• Sleep on your back, with your head slightly elevated to further help reduce fluid retention.
  • Speak to your dermatologist about eye creams and doctor-suggested eye makeup to be sure you’re not applying formulas that add to your eye issues and dark circles.
  • Apply cotton balls soaked in anti-inflammatory chamomile. After your enjoy a cup of chamomile tea, use that cooled, non-sugared leftover tea to drench two cotton balls and place them safely below your closed eyes to enjoy a natural remedy for dark under eye circles.

To remedy itchy skin: During allergy season, your skin is exposed to invisible airborne allergens like pollen, mold and dust, and it’s not just your eyes that take the brunt of inflammation and dilated blood vessels caused by histamines. The skin on your face and body may also react to histamine-caused reactions that cause itching and redness, and when skin is itchy, you tend to scratch at it, causing redness and perhaps even scrapes and rawness.

The fix:

  • As soon as you get home, wash your face to remove that invisible layer of allergens and prevent them from getting on your couch, pillows, throws and clothing that you change into during comfy at-home hours.
  • Speak with your dermatologist about a soothing skin serum, perhaps one with linoleic acid to strengthen your skin’s top layer and keep allergens from penetrating your skin and getting into your system, making allergy symptoms worse.
  • Speak with your dermatologist about your unique skin sensitivities before you whip up any natural remedies you saw online, such as a yogurt mask or coconut oil application. Your dermatologist knows your skin, and can advise you on which natural ingredients might work well for you, and which might lead to more dryness or redness. For instance, one common natural ‘cure’ for dry skin is soaking cotton balls in coffee and applying to the skin, but this type of compress could add to more darkness under your eyes or on your skin in general.
  • Doctors suggest drinking tomato juice to help reduce skin redness and protect your skin with tomatoes’ natural ingredient, lycopene.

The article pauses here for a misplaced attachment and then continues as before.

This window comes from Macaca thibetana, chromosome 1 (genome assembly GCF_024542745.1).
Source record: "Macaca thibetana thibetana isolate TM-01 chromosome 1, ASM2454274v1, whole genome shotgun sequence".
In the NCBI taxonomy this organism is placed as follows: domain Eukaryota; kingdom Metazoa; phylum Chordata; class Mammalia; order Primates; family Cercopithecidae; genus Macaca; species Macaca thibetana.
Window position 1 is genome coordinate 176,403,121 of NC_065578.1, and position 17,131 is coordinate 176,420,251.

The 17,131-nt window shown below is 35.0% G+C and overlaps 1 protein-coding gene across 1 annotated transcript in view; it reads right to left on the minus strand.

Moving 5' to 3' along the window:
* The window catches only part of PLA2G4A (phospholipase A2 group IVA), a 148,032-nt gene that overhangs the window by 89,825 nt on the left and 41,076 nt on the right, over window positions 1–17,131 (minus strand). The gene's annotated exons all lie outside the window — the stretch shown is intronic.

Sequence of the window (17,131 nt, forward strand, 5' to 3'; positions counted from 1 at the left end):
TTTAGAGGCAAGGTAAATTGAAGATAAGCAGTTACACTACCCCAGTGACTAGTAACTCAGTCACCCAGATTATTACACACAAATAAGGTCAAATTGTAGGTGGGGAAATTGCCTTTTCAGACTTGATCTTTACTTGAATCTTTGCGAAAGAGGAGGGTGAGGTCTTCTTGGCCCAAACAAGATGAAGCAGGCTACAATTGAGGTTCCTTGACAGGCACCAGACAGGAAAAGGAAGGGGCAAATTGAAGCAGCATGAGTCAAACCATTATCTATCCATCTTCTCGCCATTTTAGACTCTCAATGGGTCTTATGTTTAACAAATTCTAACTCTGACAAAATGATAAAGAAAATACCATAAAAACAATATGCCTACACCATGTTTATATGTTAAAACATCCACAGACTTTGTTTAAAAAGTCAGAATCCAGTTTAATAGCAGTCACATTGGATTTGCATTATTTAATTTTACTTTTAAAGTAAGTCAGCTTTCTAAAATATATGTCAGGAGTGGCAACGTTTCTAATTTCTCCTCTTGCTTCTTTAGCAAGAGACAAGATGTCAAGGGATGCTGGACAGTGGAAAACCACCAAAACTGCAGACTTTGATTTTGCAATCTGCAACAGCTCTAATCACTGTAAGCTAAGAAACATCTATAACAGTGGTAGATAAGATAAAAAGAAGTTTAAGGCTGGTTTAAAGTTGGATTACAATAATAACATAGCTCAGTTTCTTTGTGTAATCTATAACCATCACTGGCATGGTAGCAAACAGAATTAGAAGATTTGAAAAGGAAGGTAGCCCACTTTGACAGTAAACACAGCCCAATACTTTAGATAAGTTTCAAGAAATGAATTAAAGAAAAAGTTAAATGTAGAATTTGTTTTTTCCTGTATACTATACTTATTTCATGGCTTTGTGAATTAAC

• Talk to your doctor about any additional allergies you might have, such as to fabrics, perfumes or dyes in your laundry detergent or body lotions. That dry skin might be caused by contact dermatitis, rather than allergies. Your dermatologist can solve the mystery for you.

Some overall tips to help care for your skin during allergy season:

  • Eat more fruits and vegetables to enjoy the antioxidant powers of Vitamins C and E that help reduce puffiness and dark circles around the eyes.
  • Stay well-hydrated.
  • Invest in wraparound sunglasses that can help prevent allergens from reaching your eyes.
  • Take warm showers, rather than hot ones that can be drying to your skin and add to inflammation, redness, dryness, and itching.
  • Apply moisturizer and sun block regularly.
  • Wash your hair before bed, to remove all allergens that may be invisibly hiding in your gorgeous locks, so that you’re not breathing them in overnight and waking up with puffy eyes and itchy skin.
  • Wash your jackets regularly to remove allergens, and when you come in from outdoors, remove your shoes so that you’re not tracking irritating pollen and mold all over your home. (Make this a family rule!)
  • If you experience any rashes, such as from irritating plants, see your dermatologist for an assessment and medical treatment, as well as home self-care advice. You don’t want poison ivy to get into your eyes.
  • Finally, if it works best for your comfort and with your lifestyle, consider avoiding the outdoors as much as possible during peak allergen hours such as morning and evenings. Check the pollen reports for your town online, and you might opt to stay comfortably indoors until those pollen counts dip.

With proper care and your dermatologists’ help, you can feel better and look better all throughout allergy season.

Recommended Posts